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Gopalu and anr. Vs. Venkatadoss and anr. - Court Judgment

LegalCrystal Citation
SubjectCivil
CourtChennai
Decided On
Judge
Reported in(1883)ILR7Mad552
AppellantGopalu and anr.
RespondentVenkatadoss and anr.
Excerpt:
regulation v of 1816, section 17. - - as between pleader and client it introduced perfect liberty of contract, but it preserved the old schedule contained in section 25, regulation xiv of 1816, for the purpose of regulating costs as between party and party. 4. precisely the same reasoning applies to the legal practitioners' act (xviii) of 1879, and the rules made under section 27 thereof;.....a schedule of fees to be allowed in regular suits, but the regulation nowhere deals with the costs of execution.3. act i of 1846 professed to deal with the whole law relating to pleaders. as between pleader and client it introduced perfect liberty of contract, but it preserved the old schedule contained in section 25, regulation xiv of 1816, for the purpose of regulating costs as between party and party. the concluding clause of section 7 for the first time dealt with the costs of execution generally, by providing that, 'when costs are awarded in other cases' than regular suits, 'the amount to be paid on account of such fees shall be one-fourth of what it would have been in a 'regular suit.' section 13 re-enacts section 39 of regulation xiv, but we have already seen that this.....
Judgment:

Hutchins, J.

1. The question asked is whether Section 17, Regulation V of 1816, is still in force. The section provides that an application to a Zila Court for execution of the decision of a village panchayat shall be written on a stamp of the prescribed value and presented by the parties in person, 'or by an authorized vakil of the Court' to whom a fee of 4 annas of a rupee shall be allowed and no more, and such application shall not be subjected to any other charge whatever.' Such special and emphatic language cannot be deemed to have been abrogated, unless it has been expressly repealed, or there is some later law or order having the force of law from which the intention to repeal it can be gathered by the clearest implication.

2. Regulation XIV of 1816, passed only five months later, certainly did not repeal it. The District Judge is not quite correct in saying that Section 39 of that Regulation expressly saves it, because that section says no more than that the Regulation XIV is not to apply to vakils employed...before panchayats. Section 25 of Regulation XIV contains a schedule of fees to be allowed in regular suits, but the regulation nowhere deals with the costs of execution.

3. Act I of 1846 professed to deal with the whole law relating to pleaders. As between pleader and client it introduced perfect liberty of contract, but it preserved the old schedule contained in Section 25, Regulation XIV of 1816, for the purpose of regulating costs as between party and party. The concluding clause of Section 7 for the first time dealt with the costs of execution generally, by providing that, 'when costs are awarded in other cases' than regular suits, 'the amount to be paid on account of such fees shall be one-fourth of what it would have been in a 'regular suit.' Section 13 re-enacts Section 39 of Regulation XIV, but we have already seen that this applied only to vakils employed...before panchayats? and not to vakils of Zila Courts employed in such Courts to execute the decisions of panchayats. It appears to us, however, that the special provisions of Section 17, Regulation V of 1816, were not abrogated by Act I of 1846. That Act, professing to deal with the whole subject, repealed a great variety of sections in various regulations, but no part of Regulation V of 1816. Section 17 therefore has not been expressly repealed and its special rule seems to have been intended to remain In force as an exception to the general rule. The fact noted by the District Judge that it is not shown as obsolete in Act XII of 1876, confirms this view : not only is the whole section net shown as one that had been repealed, but parts of the section, not material to the present question, are explicitly repealed.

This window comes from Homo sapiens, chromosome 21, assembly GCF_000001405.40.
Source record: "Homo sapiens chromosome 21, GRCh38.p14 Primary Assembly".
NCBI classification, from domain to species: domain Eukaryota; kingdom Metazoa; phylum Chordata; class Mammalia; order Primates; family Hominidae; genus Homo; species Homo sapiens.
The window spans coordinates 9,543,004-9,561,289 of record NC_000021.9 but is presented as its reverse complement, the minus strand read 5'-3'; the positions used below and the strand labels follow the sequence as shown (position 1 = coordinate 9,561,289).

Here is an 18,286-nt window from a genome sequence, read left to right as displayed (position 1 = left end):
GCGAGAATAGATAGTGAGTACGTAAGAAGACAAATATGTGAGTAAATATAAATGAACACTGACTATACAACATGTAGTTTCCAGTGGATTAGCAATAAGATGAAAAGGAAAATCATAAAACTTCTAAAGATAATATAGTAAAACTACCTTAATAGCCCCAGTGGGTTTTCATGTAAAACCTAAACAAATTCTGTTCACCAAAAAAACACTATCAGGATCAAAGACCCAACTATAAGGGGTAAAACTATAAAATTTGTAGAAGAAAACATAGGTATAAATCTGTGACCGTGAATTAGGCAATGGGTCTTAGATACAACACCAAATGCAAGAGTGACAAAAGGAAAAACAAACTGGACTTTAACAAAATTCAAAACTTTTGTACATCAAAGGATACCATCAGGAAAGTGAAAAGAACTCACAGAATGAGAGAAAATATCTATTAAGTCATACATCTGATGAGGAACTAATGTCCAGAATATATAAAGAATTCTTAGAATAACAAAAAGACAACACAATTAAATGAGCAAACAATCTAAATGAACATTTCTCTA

4. Precisely the same reasoning applies to the Legal Practitioners' Act (XVIII) of 1879, and the rules made under Section 27 thereof; and it is worthy of remark that the High Court, before making rules, considered it necessary to have the schedule in Section 25, Regulation XIV of 1816, repealed, while no step was taken to repeal Section 17, Regulation V of 1816. The reason stated was that the former Pleaders' Act, 1865, had contained a clause that, on its extension to a province, the provisions of all regulations inconsistent with, or repugnant to, it should cease to have effect, but that Act XVIII of 1879 contained no such provision--See Bill I of 1882, Fort St. George Gazette, 18th January 1882, and the High Court's letter quoted by the mover, ibid, 23rd February 1882; also Madras Act II of 1882.

5. It seems doubtful, therefore, if the High Court have the power by any rules to supersede an express enactment, but even if they have the power we do not think that they intended to exercise it. Under the powers conferred by Section 27 of the Act they laid down scales of fees for various proceedings, and among others for miscellaneous cases, including proceedings in execution of decrees.' A decision of a panchayat is not a decree, and we do not think, especially after their notice of the omission of the general repealing clause contained in the Act of 1865, that the High Court intended to include in the general term ' miscellaneous proceedings,' any proceeding for which special provision had been made in any unrepealed enactment.

6. Our answer to the question is that Section 17, Regulation V of 1816, has not been rescinded but is still in force.


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